Can You Get Disability Benefits for a Cognitive Impairment?

We Help You Overcome Hurdles to Getting Your Benefits

In determining whether a person is disabled, physical ability is only half of the equation: a person must also be able to perform the cognitive demands of the job. Yet, many disability insurers and plan administrators overlook this critical aspect. They assert that, because the claimant can perform “sedentary” work, he or she is not disabled, without addressing the claimant’s cognitive abilities. Often, they sidestep the issue by providing claimants and their doctors with overly simplistic questionnaires that contain few, if any questions, about cognitive ability. Our team of benefits lawyers has extensive experience representing professionals with cognitive impairments and fighting against insurance companies for your benefits.

What Are Some Common Disabling Impairments Associated with Cognitive Impairment?

  • Brain Injury
  • Head Injury
  • Concussions
  • Chronic Traumatic Encephalopathy
  • Stroke
  • Migraine Headaches
  • Multiple Sclerosis (MS)
  • Parkinson’s Disease
  • Dementia
  • Medical Side Effects

What Are the Causes of Cognitive Disability?

Cognitive impairment can be the result of organic brain damage, such as a stroke, head injury, tumor, demyelination (e.g., multiple sclerosis), encephalitis, or dementia. It may also be caused by abnormal electrical activity in the brain (i.e., epilepsy).

Cognitive impairment may also be secondary to an underlying physical impairment. For example, migraine headaches, back pain, fibromyalgia, and other physical ailments can cause pain and fatigue that interfere with cognition. Covid-19 has also been shown to produce long-term cognitive impairment.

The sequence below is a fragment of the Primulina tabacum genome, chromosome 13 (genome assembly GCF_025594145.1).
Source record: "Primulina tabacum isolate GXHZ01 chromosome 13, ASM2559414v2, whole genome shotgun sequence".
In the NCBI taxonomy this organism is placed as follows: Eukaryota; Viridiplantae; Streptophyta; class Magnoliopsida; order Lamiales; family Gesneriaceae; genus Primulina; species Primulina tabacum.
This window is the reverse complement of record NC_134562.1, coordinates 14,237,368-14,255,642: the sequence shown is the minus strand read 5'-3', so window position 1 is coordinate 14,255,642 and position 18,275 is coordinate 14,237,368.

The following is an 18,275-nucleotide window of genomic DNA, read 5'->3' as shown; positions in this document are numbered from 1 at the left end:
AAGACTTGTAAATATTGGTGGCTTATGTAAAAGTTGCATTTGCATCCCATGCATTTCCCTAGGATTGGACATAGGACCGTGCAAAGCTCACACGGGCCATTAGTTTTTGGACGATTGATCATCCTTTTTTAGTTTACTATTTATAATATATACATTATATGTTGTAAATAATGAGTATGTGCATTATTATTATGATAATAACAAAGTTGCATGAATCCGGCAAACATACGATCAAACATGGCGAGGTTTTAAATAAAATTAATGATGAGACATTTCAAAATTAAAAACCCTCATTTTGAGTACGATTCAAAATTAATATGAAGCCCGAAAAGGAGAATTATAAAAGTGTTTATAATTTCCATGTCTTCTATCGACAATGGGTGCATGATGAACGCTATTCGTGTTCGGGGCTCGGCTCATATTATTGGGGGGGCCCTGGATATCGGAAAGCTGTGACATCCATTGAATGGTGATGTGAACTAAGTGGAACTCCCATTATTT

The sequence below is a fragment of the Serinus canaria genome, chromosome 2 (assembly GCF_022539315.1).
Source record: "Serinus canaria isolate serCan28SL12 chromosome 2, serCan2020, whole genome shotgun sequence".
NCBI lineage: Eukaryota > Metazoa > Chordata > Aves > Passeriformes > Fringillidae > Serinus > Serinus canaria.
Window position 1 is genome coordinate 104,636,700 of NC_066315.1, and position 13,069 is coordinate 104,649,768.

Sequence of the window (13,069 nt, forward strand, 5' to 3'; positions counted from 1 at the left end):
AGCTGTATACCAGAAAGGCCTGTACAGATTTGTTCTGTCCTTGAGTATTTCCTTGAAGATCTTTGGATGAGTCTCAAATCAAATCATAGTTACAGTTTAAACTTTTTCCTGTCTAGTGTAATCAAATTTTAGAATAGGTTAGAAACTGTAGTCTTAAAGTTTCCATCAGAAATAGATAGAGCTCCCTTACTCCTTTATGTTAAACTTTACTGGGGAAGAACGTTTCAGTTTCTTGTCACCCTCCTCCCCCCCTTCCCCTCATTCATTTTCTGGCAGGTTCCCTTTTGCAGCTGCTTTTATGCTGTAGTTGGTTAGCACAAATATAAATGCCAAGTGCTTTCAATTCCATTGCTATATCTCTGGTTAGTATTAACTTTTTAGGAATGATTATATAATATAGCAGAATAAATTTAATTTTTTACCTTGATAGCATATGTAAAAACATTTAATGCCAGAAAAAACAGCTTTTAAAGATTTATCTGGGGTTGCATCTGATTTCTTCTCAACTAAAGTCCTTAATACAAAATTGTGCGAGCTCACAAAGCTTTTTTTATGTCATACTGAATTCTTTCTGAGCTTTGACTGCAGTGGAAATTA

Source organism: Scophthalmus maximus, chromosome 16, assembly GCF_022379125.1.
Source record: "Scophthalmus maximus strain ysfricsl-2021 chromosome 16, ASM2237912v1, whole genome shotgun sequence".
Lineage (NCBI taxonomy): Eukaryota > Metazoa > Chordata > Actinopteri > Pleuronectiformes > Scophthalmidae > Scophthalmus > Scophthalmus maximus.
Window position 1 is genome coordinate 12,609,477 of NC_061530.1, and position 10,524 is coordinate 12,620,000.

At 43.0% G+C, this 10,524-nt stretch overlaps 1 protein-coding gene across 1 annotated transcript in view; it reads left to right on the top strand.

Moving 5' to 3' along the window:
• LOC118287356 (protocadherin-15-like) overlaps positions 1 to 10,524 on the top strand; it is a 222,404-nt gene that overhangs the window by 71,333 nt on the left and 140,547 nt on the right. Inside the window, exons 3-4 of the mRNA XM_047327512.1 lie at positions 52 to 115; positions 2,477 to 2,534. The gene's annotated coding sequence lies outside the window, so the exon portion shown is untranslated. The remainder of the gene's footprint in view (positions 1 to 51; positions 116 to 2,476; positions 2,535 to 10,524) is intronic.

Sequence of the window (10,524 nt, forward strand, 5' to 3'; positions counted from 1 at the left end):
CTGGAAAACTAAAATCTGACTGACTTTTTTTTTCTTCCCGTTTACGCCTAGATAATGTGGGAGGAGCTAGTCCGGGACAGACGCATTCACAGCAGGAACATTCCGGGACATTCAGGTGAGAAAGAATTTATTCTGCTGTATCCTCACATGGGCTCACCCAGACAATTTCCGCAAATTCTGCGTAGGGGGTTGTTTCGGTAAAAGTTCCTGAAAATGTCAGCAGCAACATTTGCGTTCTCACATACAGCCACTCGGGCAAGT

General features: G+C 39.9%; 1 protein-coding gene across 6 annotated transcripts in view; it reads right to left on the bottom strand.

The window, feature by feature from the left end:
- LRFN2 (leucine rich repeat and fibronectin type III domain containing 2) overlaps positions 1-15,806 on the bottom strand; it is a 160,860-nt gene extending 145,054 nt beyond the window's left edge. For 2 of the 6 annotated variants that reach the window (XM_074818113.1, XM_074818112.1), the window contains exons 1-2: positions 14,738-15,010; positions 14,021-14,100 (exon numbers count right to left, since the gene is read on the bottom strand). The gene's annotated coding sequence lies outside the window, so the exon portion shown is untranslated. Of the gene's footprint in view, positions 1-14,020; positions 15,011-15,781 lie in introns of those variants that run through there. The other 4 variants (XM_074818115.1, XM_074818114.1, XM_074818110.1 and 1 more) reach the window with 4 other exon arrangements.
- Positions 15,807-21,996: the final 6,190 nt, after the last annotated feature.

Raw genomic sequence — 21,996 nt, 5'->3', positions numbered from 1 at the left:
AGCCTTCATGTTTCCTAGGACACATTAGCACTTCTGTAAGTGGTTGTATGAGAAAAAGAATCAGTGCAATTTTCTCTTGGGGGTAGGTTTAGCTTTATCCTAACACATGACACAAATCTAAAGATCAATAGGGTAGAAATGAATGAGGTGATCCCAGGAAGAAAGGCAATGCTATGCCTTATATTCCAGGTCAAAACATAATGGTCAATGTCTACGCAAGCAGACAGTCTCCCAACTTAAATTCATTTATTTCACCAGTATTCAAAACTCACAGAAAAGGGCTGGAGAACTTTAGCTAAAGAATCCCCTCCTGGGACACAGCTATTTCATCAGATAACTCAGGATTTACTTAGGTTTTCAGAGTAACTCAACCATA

Finally, cognitive impairment may be a consequence of medical treatment, such as medication side effects or chemotherapy-induced “brain fog.” Drowsiness, fatigue, and confusion caused by medication side effects can be as disabling as the underlying illness the medication is intended to treat.

Here is how to avoid some of the more common traps that are typically associated with cognitive impairment insurance benefits claims.

Mental Impairment vs. Cognitive Impairment

Cognitive impairment should not be confused with mental impairment. “Mental impairment” refers to psychological disorders, such as anxiety and depression, which are purely mental in origin and have no underlying physiologic basis. Cognitive impairment, on the other hand, refers to discrete cognitive deficits in domains such as learning, memory, executive functioning, spatial reasoning, and processing speed.

The distinction is confusing because mental impairments can produce cognitive deficits. For example, a person suffering from depression or anxiety may suffer from impaired attention and concentration as a result. A skilled neuropsychologist can usually differentiate between cognitive impairment due to a psychological condition and organic cognitive impairment. The patient’s medical history is another important determining factor.

The distinction between mental and cognitive impairments is an important one, because many individual and group disability plans and policies limit benefits for disabilities caused by “mental illness” or “mental impairment” to two years, whereas disabilities caused by a physical condition have no such limitation. That limitation can prove problematic if a person suffers from cognitive impairment due to both physical and mental causes. In such cases, a neuropsychological evaluation by a skilled examiner becomes even more important.

How Do You Prove Cognitive Impairment?

Cognitive impairment is typically evaluated via a neuropsychological evaluation. As part of the evaluation, a neuropsychologist or clinical psychologist, or a graduate student working under their supervision, will conduct a battery of standardized tests designed to evaluate cognitive functions such as intelligence, memory, processing speed, executive functioning, attention and visuo-spatial reasoning. The results of the test are then compared against a normative peer group to determine if the patient falls in the expected range for his or her age and background.